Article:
Cloud Security Migration Optimization Tips

Cloud Security: What to Do When Bitcoin Miners Hijack Your Cloud Accounts

While most bitcoin mining operations are entirely legitimate, some have taken advantage of misconfigurations in public cloud infrastructure in order to aggregate the computing power needed to generate bitcoin. Complete and granular visibility into your cloud infrastructure is essential for mitigating these types of cloud security risks.

Several years ago, an organization with significant investments in public cloud infrastructure worked with our team to configure a trial account of the CloudHealth platform. In the process, they discovered something interesting—one of the organization’s cloud accounts was responsible for a disproportionate amount of their monthly cloud bill.

What they determined next was ominous—no one at the organization could explain what the account was used for.

At first, this wasn’t too alarming. The public cloud is decentralized by nature. Even for organizations that use cloud service providers’ tools for tracking cloud costs, accurately allocating expenses to the project, team, or user responsible is notoriously difficult. It’s not uncommon for CloudHealth customers to discover that some of their teams are configuring far more resources than they need, if only because they’re not aware of how it may affect the cloud bill at the end of the month.

After a little more digging, however, it became clear that the account in question was not being used by anyone at the organization, nor for any purpose related to the business. As it turned out, the account had been taken over by a third-party bitcoin mining operation.

What is bitcoin mining?

To understand why someone might look to hijack your public cloud accounts to mine bitcoin, it helps to understand how bitcoin mining works. What is commonly referred to as “mining” is functionally an incentive program for verifying the legitimacy of bitcoin transactions. In exchange for verifying these transactions, the person or organization who carried out the process receives net new bitcoin. This is actually the only way that new bitcoin are released to the market. Comparisons have been made to the California gold rush, as this process provides access to new shares of a valuable commodity. Hence the term “mining.”

The process of mining bitcoin requires massive amounts of computing resources. Essentially, the more computing power you have, the more bitcoin you can generate. In an example that underlines how immense these facilities can be, a data center project in Texas designed to generate bitcoin is scoped for 180,000 square feet and 100 acres of property.

While the price has been volatile, the value of bitcoin has reached astronomical highs over the past decade. Those looking to cash in on this market have been drawn to opportunities to generate bitcoin while keeping operating costs at a minimum. For example, a small town in Washington attracted unexpectedly intense competition for real estate several years ago after investors learned that it had access to extremely low-priced hydropower, which would help a bitcoin mining operation maintain higher margins.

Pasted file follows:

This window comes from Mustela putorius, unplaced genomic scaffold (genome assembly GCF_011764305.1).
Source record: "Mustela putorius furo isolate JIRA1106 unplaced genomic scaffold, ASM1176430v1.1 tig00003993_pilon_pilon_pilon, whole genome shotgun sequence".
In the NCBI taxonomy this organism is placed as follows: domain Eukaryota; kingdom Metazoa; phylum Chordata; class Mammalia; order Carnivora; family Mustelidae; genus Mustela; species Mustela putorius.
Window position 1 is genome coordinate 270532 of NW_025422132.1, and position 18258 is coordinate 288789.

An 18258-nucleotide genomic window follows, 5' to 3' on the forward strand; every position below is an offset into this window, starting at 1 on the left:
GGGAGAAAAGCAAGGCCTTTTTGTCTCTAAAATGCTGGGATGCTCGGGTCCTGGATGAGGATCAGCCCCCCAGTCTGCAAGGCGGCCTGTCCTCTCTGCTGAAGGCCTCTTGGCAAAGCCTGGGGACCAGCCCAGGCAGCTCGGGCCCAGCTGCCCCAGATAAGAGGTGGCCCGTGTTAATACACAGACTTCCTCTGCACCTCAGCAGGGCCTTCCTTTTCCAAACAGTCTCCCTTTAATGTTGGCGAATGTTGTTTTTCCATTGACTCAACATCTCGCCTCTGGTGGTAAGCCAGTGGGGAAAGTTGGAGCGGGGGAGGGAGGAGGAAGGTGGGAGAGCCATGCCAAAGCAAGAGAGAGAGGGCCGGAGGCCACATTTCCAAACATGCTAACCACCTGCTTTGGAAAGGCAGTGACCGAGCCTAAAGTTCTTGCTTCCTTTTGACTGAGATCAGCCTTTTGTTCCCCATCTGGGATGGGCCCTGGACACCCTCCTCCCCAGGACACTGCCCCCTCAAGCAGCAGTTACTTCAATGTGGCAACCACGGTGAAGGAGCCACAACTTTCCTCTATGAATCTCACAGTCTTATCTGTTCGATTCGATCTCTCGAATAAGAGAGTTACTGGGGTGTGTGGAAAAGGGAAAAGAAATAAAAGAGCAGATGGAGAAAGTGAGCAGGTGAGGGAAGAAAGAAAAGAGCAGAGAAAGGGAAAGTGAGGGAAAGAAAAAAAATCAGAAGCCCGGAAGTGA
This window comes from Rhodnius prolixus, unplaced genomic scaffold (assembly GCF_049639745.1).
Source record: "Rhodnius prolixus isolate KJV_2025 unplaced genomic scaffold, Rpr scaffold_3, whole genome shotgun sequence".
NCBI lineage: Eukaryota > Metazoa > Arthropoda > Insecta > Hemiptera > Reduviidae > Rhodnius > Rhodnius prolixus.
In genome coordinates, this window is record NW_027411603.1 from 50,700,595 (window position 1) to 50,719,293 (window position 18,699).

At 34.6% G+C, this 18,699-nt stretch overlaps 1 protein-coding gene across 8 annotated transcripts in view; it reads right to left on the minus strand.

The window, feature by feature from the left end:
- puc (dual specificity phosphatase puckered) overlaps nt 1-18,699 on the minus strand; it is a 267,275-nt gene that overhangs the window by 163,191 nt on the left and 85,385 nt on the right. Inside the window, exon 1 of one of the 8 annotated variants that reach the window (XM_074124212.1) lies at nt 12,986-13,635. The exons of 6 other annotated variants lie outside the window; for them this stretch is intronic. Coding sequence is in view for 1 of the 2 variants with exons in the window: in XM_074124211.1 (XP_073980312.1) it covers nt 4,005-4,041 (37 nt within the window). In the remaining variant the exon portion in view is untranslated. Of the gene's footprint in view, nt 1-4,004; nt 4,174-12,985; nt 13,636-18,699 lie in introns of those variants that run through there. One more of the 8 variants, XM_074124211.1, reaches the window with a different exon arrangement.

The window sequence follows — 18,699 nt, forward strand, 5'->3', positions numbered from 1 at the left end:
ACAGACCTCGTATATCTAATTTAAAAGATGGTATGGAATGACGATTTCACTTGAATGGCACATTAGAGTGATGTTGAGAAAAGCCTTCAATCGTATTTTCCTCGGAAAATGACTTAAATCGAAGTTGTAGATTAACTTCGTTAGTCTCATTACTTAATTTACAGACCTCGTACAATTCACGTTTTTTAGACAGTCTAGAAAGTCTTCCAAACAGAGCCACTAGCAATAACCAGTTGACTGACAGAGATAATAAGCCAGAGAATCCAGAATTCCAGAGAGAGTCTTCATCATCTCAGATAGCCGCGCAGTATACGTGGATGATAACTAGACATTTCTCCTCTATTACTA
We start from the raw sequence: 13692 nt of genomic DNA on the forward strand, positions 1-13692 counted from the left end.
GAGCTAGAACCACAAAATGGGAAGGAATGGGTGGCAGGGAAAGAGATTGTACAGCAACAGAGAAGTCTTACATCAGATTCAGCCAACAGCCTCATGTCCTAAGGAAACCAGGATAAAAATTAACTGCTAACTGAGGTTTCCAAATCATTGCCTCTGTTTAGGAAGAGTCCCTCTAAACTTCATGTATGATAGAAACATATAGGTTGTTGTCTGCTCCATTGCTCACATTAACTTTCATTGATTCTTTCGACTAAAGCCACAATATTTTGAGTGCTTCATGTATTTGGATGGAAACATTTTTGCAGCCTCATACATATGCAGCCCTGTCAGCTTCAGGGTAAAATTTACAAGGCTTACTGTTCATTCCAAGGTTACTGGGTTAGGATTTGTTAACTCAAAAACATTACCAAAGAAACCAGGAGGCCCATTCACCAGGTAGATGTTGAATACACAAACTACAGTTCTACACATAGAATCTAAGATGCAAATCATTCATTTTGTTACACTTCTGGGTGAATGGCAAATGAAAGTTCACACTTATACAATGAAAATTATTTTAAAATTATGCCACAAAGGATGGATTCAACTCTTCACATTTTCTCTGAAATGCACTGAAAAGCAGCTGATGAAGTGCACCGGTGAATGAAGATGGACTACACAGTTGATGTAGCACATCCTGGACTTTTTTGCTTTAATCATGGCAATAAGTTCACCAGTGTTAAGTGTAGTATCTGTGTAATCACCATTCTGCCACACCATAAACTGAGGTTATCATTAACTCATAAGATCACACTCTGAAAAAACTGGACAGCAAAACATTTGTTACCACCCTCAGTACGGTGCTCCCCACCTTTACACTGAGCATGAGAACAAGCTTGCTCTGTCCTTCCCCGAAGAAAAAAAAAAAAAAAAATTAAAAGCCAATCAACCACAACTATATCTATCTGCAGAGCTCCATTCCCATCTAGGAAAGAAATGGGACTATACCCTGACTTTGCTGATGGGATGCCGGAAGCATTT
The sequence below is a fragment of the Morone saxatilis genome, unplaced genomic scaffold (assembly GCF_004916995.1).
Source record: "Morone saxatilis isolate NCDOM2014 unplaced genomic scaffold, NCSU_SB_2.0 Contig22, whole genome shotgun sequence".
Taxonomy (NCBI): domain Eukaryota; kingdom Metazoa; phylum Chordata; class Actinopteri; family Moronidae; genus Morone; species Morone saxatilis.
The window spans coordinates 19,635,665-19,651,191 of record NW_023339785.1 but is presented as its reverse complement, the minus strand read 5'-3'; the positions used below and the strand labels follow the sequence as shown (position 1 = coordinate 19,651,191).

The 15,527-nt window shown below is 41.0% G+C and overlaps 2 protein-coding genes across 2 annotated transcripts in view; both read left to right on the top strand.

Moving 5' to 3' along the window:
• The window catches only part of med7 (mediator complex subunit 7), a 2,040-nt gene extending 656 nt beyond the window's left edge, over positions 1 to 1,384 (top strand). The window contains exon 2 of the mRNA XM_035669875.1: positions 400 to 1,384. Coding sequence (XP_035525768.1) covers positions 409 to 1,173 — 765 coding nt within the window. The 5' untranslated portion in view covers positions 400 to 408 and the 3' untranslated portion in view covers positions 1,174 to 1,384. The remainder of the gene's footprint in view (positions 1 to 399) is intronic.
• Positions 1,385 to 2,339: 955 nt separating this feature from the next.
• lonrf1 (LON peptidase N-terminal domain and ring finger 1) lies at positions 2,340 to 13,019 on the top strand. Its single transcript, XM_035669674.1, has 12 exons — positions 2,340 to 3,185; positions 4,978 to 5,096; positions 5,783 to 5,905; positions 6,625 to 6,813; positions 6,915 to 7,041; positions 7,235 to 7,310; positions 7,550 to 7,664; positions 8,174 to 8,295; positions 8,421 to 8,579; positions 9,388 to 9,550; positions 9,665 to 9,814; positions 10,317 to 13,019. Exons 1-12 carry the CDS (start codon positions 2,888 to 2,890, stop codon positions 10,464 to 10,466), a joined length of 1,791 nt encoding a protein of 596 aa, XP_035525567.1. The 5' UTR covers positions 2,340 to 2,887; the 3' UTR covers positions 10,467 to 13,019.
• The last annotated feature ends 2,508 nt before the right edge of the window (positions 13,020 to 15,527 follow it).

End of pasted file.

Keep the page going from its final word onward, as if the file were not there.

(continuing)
How can bitcoin mining affect public cloud security?

Naturally, this market opportunity has led to more nefarious routes to profitability. While most bitcoin mining operations are entirely legitimate, some have taken to seizing control of public cloud infrastructure hosted by third-party organizations and aggregating the computing power to generate bitcoin. In this model, the hackers sell the bitcoin generated on the market and pass all costs of the mining operation on to the organizations that are billed for the infrastructure.

To pull this off successfully, hackers take advantage of one of the most common challenges for organizations in the public cloud—a lack of visibility.

When operating at scale, developers will unwittingly make seemingly minor mistakes in cloud resource configuration that can provide access to their public cloud accounts and data. Without granular visibility into how these resources are configured, security teams often don’t get the opportunity to identify and remediate these mistakes before the services are deployed. Hackers know this and use a number of tools to find and exploit these misconfigurations. In fact, IBM Security’s 2020 Cost of a Data Breach report found that configuration error tied as the most common cause of malicious breaches.

Once they’ve gained access to these accounts, the hackers will deploy the computing resources needed for their bitcoin operation. Without visibility into how specific resources, users, or projects contribute to the total cloud bill, these organizations will struggle to identify when costs are increasing unnecessarily. Some may assume that an increase in costs were justified as part of ongoing development projects, and will continue to pay the bill fully unaware that they’re funding an illegitimate bitcoin mining operation.

This example is just a microcosm of the risks of operating a public cloud environment without establishing full visibility. Hackers have far more extensive motivations for exploiting configuration mistakes than just bitcoin mining. And runaway costs are much more likely to come as a result of the decisions made by development teams using cloud resources.

This is why the first stage in our framework for maturity in cloud management revolves around gaining visibility into costs and usage. Businesses are embracing the cloud to move faster and innovate. Visibility is essential not only for mitigating these types of risks, but for unlocking the value that made the cloud appealing in the first place.

To learn more about how to move forward in your cloud journey, read out whitepaper, Benchmark Your Cloud Maturity: A Framework for Best Practices.